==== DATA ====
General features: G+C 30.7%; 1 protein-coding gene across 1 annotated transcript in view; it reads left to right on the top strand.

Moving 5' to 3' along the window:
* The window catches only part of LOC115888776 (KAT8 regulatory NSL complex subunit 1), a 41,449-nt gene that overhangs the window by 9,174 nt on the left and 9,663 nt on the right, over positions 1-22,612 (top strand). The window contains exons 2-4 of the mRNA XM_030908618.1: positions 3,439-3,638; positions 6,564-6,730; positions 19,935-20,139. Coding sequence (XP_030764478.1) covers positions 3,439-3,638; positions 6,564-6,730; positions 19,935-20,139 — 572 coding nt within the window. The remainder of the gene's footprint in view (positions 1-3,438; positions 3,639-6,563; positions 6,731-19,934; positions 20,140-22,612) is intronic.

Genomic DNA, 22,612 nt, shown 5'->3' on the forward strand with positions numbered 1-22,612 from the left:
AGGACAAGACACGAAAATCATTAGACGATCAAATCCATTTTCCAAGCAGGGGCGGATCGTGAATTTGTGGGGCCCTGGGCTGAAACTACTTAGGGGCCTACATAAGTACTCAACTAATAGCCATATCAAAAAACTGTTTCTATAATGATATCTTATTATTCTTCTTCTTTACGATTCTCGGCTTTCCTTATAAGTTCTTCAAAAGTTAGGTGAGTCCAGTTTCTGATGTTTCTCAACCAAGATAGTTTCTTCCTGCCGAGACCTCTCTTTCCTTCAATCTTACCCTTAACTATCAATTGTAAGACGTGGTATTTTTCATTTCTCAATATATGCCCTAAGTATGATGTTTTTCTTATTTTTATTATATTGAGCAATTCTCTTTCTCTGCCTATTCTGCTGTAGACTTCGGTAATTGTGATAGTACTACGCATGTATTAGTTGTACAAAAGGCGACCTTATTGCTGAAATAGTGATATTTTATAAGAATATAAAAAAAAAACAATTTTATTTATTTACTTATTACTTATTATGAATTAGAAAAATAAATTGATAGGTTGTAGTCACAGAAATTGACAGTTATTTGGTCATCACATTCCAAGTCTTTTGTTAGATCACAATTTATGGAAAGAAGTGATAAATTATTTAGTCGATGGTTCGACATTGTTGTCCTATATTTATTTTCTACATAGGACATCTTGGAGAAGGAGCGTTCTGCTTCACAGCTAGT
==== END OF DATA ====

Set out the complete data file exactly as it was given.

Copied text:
General features: G+C 30.7%; 1 protein-coding gene across 1 annotated transcript in view; it reads left to right on the top strand.

Moving 5' to 3' along the window:
* The window catches only part of LOC115888776 (KAT8 regulatory NSL complex subunit 1), a 41,449-nt gene that overhangs the window by 9,174 nt on the left and 9,663 nt on the right, over positions 1-22,612 (top strand). The window contains exons 2-4 of the mRNA XM_030908618.1: positions 3,439-3,638; positions 6,564-6,730; positions 19,935-20,139. Coding sequence (XP_030764478.1) covers positions 3,439-3,638; positions 6,564-6,730; positions 19,935-20,139 — 572 coding nt within the window. The remainder of the gene's footprint in view (positions 1-3,438; positions 3,639-6,563; positions 6,731-19,934; positions 20,140-22,612) is intronic.

Genomic DNA, 22,612 nt, shown 5'->3' on the forward strand with positions numbered 1-22,612 from the left:
AGGACAAGACACGAAAATCATTAGACGATCAAATCCATTTTCCAAGCAGGGGCGGATCGTGAATTTGTGGGGCCCTGGGCTGAAACTACTTAGGGGCCTACATAAGTACTCAACTAATAGCCATATCAAAAAACTGTTTCTATAATGATATCTTATTATTCTTCTTCTTTACGATTCTCGGCTTTCCTTATAAGTTCTTCAAAAGTTAGGTGAGTCCAGTTTCTGATGTTTCTCAACCAAGATAGTTTCTTCCTGCCGAGACCTCTCTTTCCTTCAATCTTACCCTTAACTATCAATTGTAAGACGTGGTATTTTTCATTTCTCAATATATGCCCTAAGTATGATGTTTTTCTTATTTTTATTATATTGAGCAATTCTCTTTCTCTGCCTATTCTGCTGTAGACTTCGGTAATTGTGATAGTACTACGCATGTATTAGTTGTACAAAAGGCGACCTTATTGCTGAAATAGTGATATTTTATAAGAATATAAAAAAAAAACAATTTTATTTATTTACTTATTACTTATTATGAATTAGAAAAATAAATTGATAGGTTGTAGTCACAGAAATTGACAGTTATTTGGTCATCACATTCCAAGTCTTTTGTTAGATCACAATTTATGGAAAGAAGTGATAAATTATTTAGTCGATGGTTCGACATTGTTGTCCTATATTTATTTTCTACATAGGACATCTTGGAGAAGGAGCGTTCTGCTTCACAGCTAGT